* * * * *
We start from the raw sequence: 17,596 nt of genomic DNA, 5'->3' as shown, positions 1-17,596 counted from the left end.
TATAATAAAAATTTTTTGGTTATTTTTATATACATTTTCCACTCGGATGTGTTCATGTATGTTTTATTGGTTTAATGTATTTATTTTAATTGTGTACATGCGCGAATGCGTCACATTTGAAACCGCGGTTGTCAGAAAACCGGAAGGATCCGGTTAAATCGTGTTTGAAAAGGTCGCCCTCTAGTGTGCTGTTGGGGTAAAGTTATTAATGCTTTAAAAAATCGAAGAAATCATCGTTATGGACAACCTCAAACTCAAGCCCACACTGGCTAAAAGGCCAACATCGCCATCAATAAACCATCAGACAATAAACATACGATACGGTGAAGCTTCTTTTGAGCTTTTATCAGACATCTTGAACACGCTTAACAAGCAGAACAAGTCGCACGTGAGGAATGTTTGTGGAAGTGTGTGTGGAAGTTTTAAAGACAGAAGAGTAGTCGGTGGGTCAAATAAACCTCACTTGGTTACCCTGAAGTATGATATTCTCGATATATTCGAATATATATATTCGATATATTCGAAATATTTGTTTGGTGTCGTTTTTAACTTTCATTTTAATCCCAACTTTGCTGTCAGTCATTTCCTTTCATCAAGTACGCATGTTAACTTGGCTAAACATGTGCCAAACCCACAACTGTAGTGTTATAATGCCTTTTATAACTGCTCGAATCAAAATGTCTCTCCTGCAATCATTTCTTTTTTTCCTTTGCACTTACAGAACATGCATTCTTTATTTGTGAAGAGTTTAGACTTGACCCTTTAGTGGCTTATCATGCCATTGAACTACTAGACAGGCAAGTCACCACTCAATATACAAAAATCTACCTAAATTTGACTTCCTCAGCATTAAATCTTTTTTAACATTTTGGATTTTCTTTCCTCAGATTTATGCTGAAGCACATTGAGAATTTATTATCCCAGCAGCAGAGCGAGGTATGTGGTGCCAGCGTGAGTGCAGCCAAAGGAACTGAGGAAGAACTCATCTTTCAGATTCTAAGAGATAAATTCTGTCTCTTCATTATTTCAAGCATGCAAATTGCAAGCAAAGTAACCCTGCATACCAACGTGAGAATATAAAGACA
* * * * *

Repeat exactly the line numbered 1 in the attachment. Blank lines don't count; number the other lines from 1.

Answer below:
We start from the raw sequence: 17,596 nt of genomic DNA, 5'->3' as shown, positions 1-17,596 counted from the left end.